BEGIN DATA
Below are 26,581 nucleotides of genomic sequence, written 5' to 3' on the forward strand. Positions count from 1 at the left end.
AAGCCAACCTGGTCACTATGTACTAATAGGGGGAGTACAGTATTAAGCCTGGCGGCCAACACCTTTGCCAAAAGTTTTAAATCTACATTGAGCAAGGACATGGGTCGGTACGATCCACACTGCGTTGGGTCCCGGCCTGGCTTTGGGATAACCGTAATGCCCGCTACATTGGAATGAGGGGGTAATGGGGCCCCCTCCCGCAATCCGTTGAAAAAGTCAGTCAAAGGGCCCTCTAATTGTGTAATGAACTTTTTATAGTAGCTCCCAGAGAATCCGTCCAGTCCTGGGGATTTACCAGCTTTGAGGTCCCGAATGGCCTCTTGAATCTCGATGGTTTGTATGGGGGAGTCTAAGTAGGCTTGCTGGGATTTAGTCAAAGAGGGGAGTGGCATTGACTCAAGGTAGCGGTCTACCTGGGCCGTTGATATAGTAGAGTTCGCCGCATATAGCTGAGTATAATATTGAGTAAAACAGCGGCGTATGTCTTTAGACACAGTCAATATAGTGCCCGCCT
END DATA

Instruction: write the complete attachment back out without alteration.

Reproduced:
Below are 26,581 nucleotides of genomic sequence, written 5' to 3' on the forward strand. Positions count from 1 at the left end.
AAGCCAACCTGGTCACTATGTACTAATAGGGGGAGTACAGTATTAAGCCTGGCGGCCAACACCTTTGCCAAAAGTTTTAAATCTACATTGAGCAAGGACATGGGTCGGTACGATCCACACTGCGTTGGGTCCCGGCCTGGCTTTGGGATAACCGTAATGCCCGCTACATTGGAATGAGGGGGTAATGGGGCCCCCTCCCGCAATCCGTTGAAAAAGTCAGTCAAAGGGCCCTCTAATTGTGTAATGAACTTTTTATAGTAGCTCCCAGAGAATCCGTCCAGTCCTGGGGATTTACCAGCTTTGAGGTCCCGAATGGCCTCTTGAATCTCGATGGTTTGTATGGGGGAGTCTAAGTAGGCTTGCTGGGATTTAGTCAAAGAGGGGAGTGGCATTGACTCAAGGTAGCGGTCTACCTGGGCCGTTGATATAGTAGAGTTCGCCGCATATAGCTGAGTATAATATTGAGTAAAACAGCGGCGTATGTCTTTAGACACAGTCAATATAGTGCCCGCCT